• Kaz B

Trans Men + Women and Breast Cancer Risks

It's Breast Cancer Awareness Month, but stats (and images) don't often include Transgender Women or discuss the risks for Transgender Men. We decided to take a deeper dive into the information on breast cancer and transgender, genderqueer, and non-binary people.

When October rolls around, we see images everywhere that it's Breast Cancer Awareness Month. The iconic pink ribbon definitely reminds of someone we know - be it a mother, grandmother, friend, or even ourselves. But our transgender sisters aren't often included. And we definitely don't hear much about non-binary people or transgender men. If you're the latter, are there risks post transition, do you need to navigate the hell that is mammograms?


We also know that HRT (Hormone Replacement Therapy) raises the risks for cisgender menopausal women, so if you're a transgender woman who takes hormones, does this mean risks increase for you too?


I looked into a number of studies that I could find to research the risks for breast cancer and recommendations for transgender and nonbinary people (there aren't many). Here are your main takeaways:

For transgender woman taking gender-affirming hormones, your risk for breast cancer increases, though it is not as high as the average cisgender woman.
For transgender men taking gender-affirming hormones, your risk for breast cancer decreases, especially if you've had gender-affirming surgery, but you may still need to be screened.


All people (regardless of sex assigned at birth) have breast tissue and could get breast cancer. The risks are much higher for people assigned female at birth (1 in 8 women vs 1 in 800 men).


If you're not taking testosterone and haven't had any gender-affirming surgeries such as a mastectomy or top surgery to remove your breasts, or an oophorectomy (removal of the ovaries), you have the same risk for developing breast cancer as cisgender women.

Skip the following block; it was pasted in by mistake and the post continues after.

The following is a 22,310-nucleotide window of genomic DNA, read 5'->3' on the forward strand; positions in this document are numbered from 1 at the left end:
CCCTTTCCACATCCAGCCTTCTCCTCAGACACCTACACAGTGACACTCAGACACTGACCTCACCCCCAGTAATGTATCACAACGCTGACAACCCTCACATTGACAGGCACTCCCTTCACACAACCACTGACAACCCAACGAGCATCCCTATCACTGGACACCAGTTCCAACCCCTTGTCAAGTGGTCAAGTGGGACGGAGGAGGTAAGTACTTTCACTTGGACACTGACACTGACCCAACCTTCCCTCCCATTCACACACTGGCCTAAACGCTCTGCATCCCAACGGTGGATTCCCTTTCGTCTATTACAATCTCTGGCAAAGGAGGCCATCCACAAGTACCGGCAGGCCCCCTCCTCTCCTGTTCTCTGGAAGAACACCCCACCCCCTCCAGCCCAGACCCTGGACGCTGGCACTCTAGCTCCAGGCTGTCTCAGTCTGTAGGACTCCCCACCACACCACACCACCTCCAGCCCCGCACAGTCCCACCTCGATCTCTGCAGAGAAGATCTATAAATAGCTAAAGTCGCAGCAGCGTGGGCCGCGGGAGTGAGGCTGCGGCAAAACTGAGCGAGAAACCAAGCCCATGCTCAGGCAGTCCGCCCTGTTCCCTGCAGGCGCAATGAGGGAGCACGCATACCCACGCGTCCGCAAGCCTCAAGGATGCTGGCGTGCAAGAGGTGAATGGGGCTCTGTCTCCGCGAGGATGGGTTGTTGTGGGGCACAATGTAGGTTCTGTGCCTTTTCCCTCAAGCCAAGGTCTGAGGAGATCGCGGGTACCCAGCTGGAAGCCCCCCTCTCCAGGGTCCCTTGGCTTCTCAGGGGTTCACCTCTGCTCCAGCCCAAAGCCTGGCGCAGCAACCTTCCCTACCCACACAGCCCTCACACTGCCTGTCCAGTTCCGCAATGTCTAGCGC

Unfortunately, most of what we know of breast cancer and trans men is based on individual case reports rather than large studies. So, it's hard to say whether they can be generalized to the entire population, and we don't really know the frequency of breast cancer in trans men.


What does this mean? What about mammograms?


For transgender women, it's recommended you have screening mammograms every other year starting at age 50. It’s a good idea to talk to your doctor about your personal risk of breast cancer and develop a screening plan that is best for your unique situation.


For transgender men, AFAB nonbinary, or genderqueer people, the risk of breast cancer likely depends on several factors:

  • Age

  • Personal and family history of cancer

  • Genetics

  • History of childbirth and breastfeeding

  • Hormone user

  • Gender-affirming surgery

More research is needed on the relationship between gender-affirming testosterone therapy and breast cancer risk. It's difficult to compare since it's often given in different dosages and forms, and currently the research has focused on testosterone therapy for non-trans women/men.


If you are a transgender man taking hormones and have not had gender-affirming surgery, you should schedule screening mammograms every other year starting at age 50. It’s also a good idea to talk to your doctor about your personal risk of breast cancer and develop a screening plan that is best for your unique situation. If you have legally changed your sex, you may not receive automatic breast cancer screening invitations, so it is even more important to work with your doctor to develop a plan.


Work with your doctor on a personal screening plan

I know it can be difficult to find a healthcare provider who is respectful and informed. About 30% of transgender people have delayed or avoided seeking needed healthcare because of perceived discrimination and 15% of transgender people report they have been REFUSED healthcare because of their gender identity! But, it's important. Please check with your local advocacy organization, they may be able to help you find a trans-friendly healthcare provider if you don't have one already. I also love this guide to finding a trans-friendly OB/GYN at HelloClue.


Note: If you're a trans man or non-binary individual who binds, there is currently no relationship between binding and breast cancer.



References:

  1. Noone AM, Howlader N, Krapcho M, Miller D, Brest A, Yu M, et al (eds). SEER cancer statistics review, 1975-2015 Internet. Bethesda, MD: National Cancer Institute; 2018 April cited 2019 March 4. Available from: https://seer.cancer.gov/csr/1975_2015/

  2. BMJ: "Breast cancer risk in transgender people receiving hormone treatment: nationwide cohort study in the Netherlands"


 

#nonbinary #trans #transgender #transhealth #breastcancerawareness

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